Intervention Paper

2013 words - 8 pages

Rain in a Dry Land is a documentary about two Somalian Bantu families who are given the opportunity to relocate to the United States in 2004 for a new start after living ten years in a Kenyan refugee camp. These families had to flee their homes to escape the constant warfare that had plagued their area; as a result they ended up in a refugee camp. The one family had their two daughters lost to them because of the attack on their people in their village. These two families enter America with some knowledge about the country, but no actual experience, therefore these people enter as Muslim, immigrants and of a completely different culture than Americans are used to. The two families have to learn to work in America, to school their children in the English schools, to get used to the technology and vast differences between what is acceptable in Somalia and what is not here. They have to reorient their whole lives to fit into a country that promises so much for these two families who have always had little to nothing before. The families also have to acclimate themselves to the American customs and traditions, meanwhile trying to not lose their own.
These two families are each placed in a separate state and town where host families as a part of an organization will help them resettle for six months and then the families are on their own. According to a man by the name of Nathan Southern “during the first two years of life in its new homeland. One moves to Springfield, Massachusetts, the other to Atlanta, Georgia - two wildly disparate regions, though in each case, the families struggle against racism, discrimination, impoverishment, and massive doses of culture shock to build new lives for themselves, and retain overwhelming optimism thanks to events such as the birth of a child, an American wedding, and the reunion of thousands of Somali Bantus from across the U.S.”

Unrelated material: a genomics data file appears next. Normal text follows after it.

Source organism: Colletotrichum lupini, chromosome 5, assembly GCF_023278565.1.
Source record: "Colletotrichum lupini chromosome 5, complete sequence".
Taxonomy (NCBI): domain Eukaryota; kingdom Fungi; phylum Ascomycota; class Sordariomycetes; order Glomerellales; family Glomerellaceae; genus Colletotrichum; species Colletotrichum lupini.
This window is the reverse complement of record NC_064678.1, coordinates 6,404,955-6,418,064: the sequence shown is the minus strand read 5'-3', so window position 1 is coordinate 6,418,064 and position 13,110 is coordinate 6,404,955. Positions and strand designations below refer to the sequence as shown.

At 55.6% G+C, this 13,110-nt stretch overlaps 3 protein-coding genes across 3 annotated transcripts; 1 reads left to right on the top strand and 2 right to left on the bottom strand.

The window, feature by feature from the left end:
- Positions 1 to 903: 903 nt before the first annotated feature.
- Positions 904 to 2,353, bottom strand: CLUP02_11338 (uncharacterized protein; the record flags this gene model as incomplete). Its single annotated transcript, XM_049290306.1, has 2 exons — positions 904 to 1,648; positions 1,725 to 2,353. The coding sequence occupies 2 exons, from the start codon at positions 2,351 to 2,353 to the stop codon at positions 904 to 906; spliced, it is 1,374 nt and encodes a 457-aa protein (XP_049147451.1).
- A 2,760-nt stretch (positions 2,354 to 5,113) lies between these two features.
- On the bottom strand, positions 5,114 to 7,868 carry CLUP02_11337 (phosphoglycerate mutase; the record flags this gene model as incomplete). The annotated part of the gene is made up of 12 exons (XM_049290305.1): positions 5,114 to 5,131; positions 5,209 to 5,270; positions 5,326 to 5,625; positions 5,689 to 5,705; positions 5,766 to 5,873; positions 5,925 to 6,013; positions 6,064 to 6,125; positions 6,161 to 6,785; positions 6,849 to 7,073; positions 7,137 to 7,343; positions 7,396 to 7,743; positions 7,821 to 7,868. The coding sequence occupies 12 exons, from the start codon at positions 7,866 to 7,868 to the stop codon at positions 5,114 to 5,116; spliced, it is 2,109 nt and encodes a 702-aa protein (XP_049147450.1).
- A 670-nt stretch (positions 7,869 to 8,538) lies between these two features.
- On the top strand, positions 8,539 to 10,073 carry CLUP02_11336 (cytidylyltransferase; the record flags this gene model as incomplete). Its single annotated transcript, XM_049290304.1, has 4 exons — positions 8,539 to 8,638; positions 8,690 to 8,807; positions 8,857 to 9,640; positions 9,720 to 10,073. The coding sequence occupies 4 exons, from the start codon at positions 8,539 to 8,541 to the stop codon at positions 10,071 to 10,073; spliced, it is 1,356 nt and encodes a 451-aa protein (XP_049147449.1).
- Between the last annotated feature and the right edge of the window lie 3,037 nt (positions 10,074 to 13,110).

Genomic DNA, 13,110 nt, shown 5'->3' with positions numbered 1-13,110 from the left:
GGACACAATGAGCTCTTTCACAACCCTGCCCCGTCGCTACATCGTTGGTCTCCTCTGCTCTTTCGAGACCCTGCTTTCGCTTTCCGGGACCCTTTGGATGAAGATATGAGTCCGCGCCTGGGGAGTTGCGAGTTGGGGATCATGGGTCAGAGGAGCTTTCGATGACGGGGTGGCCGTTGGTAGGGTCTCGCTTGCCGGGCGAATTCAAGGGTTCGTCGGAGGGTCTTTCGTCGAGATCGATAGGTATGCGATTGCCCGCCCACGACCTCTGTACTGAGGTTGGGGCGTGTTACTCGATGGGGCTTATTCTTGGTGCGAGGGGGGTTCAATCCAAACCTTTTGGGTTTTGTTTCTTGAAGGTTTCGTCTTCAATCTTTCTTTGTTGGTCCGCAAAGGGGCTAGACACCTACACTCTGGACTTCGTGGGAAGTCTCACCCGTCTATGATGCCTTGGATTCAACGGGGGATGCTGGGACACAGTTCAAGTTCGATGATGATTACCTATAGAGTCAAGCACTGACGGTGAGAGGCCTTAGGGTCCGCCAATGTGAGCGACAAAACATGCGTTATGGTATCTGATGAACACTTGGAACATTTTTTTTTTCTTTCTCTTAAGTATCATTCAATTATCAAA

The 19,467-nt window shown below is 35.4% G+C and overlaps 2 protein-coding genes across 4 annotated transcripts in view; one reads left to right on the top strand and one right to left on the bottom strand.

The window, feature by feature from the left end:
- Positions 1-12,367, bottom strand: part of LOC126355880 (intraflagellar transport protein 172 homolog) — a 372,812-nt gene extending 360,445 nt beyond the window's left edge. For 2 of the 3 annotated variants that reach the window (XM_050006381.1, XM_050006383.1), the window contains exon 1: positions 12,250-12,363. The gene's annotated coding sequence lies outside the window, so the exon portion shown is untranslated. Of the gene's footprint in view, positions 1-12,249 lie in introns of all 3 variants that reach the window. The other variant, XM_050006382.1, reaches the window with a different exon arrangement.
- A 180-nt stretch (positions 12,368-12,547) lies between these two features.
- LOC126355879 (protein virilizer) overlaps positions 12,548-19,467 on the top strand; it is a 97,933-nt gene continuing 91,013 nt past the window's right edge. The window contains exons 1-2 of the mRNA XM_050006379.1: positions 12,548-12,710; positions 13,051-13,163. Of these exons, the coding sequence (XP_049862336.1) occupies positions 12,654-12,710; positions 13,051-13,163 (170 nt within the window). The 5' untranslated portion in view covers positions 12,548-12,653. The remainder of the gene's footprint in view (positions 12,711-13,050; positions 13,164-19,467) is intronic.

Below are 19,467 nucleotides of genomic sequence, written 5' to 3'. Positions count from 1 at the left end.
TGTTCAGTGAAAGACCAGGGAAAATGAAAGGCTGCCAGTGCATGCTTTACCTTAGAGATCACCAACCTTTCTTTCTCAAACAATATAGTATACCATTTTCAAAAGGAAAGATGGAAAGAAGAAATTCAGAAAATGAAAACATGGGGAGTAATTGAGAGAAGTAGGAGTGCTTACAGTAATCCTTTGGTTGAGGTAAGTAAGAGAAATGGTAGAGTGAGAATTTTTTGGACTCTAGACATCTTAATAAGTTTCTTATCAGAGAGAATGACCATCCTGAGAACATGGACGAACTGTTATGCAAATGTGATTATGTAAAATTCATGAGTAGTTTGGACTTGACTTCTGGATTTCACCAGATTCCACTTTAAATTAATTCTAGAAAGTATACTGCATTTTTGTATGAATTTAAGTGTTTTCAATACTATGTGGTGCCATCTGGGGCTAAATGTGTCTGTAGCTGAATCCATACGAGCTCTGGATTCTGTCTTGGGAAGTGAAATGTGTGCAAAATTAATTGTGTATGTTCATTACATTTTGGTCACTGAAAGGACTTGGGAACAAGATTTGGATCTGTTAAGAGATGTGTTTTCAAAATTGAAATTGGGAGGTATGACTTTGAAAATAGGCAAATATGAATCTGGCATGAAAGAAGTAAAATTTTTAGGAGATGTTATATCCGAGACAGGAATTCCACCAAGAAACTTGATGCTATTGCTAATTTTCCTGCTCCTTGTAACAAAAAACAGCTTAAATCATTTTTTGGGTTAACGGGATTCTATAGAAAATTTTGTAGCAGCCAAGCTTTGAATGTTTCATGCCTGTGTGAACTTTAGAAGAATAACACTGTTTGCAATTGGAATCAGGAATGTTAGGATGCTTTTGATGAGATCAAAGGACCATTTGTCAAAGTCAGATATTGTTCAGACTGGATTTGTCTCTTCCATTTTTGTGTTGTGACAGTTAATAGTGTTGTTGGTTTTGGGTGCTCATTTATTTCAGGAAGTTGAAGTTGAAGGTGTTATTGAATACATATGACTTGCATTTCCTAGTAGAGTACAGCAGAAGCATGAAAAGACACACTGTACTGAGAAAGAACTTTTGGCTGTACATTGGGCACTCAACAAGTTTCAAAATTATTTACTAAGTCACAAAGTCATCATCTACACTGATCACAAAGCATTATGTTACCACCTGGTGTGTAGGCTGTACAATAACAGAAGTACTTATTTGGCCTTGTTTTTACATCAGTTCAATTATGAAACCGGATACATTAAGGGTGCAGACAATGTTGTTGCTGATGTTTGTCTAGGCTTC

Aden and Madina’s family is resettled in Springfield Massachusetts and Arbai’s family is resettled in Atlanta Georgia. These families consider this relocation rain in a dry land, hence the movie title. They see America as the first “rain” they have seen when they have been living in a “drought” in Kenya for so long. Before the families can relocate however, they must first take some education classes that explain how living in America will be like and they also learn how to operate and understand certain cultural ideas from America. After the training, the two families have to wait to be selected to go to America. As they wait, life continues on in their refugee camp.
When the families are finally selected after months of waiting it is with much anticipation, hope and nervousness that they prepare to leave the place and people that they have come to call home and family. Every family sent to the U.S. is supported for the first six months by a Christian organization to help prepare them for when they will be on their own. Throughout their time in America, the two families discover...

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